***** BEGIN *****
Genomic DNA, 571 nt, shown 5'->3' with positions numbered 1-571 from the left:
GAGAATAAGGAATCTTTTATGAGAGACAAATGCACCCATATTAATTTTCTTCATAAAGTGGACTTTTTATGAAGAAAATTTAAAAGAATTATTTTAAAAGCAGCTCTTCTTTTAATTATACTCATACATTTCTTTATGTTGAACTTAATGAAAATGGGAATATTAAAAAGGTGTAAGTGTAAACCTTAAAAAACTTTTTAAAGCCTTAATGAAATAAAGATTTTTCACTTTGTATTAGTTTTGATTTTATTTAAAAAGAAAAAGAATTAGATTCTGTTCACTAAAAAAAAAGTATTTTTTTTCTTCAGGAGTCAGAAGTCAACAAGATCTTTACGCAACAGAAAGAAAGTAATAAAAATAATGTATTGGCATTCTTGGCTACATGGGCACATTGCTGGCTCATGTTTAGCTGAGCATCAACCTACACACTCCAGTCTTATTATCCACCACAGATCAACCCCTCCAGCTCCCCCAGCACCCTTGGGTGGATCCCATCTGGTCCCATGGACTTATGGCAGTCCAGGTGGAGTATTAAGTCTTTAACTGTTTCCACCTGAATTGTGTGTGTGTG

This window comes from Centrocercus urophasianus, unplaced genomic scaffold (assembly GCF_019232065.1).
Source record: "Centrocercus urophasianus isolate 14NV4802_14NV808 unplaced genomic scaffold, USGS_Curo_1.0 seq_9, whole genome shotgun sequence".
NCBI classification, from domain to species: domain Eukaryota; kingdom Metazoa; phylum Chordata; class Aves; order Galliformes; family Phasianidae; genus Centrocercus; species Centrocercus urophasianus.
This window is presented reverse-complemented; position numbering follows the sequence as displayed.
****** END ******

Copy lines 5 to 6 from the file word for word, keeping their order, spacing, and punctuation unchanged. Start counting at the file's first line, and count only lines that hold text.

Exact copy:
NCBI classification, from domain to species: domain Eukaryota; kingdom Metazoa; phylum Chordata; class Aves; order Galliformes; family Phasianidae; genus Centrocercus; species Centrocercus urophasianus.
This window is presented reverse-complemented; position numbering follows the sequence as displayed.